Texas state senators are advancing a plan to create an Innocence Commission to review criminal justice problems and an overhaul of the state parole board’s clemency process. Sen. Rodney Ellis, a Houston Democrat, has included the the changes in a 114-page government reorganization package that contains a mix of proposals favored by the governor, the Dallas Morning News says.
Under the bill, the governor could create a nine-member Innocence Commission to examine cases in which convictions were erroneously obtained. The commission would have broad authority, including subpoena powers, to determine defects in the prosecution and to suggest ways to prevent wrongful convictions.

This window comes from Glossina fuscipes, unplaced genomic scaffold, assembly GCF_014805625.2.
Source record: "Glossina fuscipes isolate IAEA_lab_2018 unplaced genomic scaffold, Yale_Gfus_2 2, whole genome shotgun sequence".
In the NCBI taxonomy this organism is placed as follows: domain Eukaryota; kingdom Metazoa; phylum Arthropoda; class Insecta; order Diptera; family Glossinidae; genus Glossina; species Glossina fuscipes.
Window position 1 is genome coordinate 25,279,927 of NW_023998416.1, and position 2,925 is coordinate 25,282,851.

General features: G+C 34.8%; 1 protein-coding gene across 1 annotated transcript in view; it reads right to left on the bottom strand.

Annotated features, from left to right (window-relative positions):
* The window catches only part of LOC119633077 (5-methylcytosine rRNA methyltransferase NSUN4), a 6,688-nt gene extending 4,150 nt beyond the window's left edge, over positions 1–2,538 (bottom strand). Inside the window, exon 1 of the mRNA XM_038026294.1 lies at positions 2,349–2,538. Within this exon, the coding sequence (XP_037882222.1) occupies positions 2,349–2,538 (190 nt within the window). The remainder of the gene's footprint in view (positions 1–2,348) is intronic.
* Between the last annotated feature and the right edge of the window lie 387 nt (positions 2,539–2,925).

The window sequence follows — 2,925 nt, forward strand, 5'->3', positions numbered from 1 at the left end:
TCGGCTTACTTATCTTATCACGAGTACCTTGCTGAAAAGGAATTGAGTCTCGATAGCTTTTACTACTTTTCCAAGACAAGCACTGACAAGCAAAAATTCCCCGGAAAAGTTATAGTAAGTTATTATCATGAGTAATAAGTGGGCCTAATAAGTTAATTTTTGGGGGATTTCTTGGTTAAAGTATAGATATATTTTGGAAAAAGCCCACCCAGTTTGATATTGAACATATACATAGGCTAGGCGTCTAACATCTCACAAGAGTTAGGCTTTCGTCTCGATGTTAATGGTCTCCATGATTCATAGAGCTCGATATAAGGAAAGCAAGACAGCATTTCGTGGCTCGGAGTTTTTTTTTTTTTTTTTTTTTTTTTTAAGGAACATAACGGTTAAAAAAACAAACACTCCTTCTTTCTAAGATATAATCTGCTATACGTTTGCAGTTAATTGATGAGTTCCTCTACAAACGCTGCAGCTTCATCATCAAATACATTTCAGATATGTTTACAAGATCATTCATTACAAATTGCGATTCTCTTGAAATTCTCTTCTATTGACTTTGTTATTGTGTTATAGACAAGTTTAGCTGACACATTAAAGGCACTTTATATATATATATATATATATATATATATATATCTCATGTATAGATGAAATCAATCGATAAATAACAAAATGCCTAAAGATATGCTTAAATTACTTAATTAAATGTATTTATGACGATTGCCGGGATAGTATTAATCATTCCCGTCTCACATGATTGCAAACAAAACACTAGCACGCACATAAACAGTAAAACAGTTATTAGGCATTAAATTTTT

The clemency proposal was added to a bill that reconfigures the Board of Pardons and Parole, chopping the governing board from 18 members to seven, who would hire “parole commissioners” to help make parole decisions. Currently, parole board members do not meet as a group to discuss cases. They review packets of materials individually and fax their votes to a central office. Experts and federal judges have criticized the procedure as barely meeting the standards of due process.
Under the Senate bill, the new seven-member governing board would meet as a group to discuss clemency cases and formally announce its decision afterward.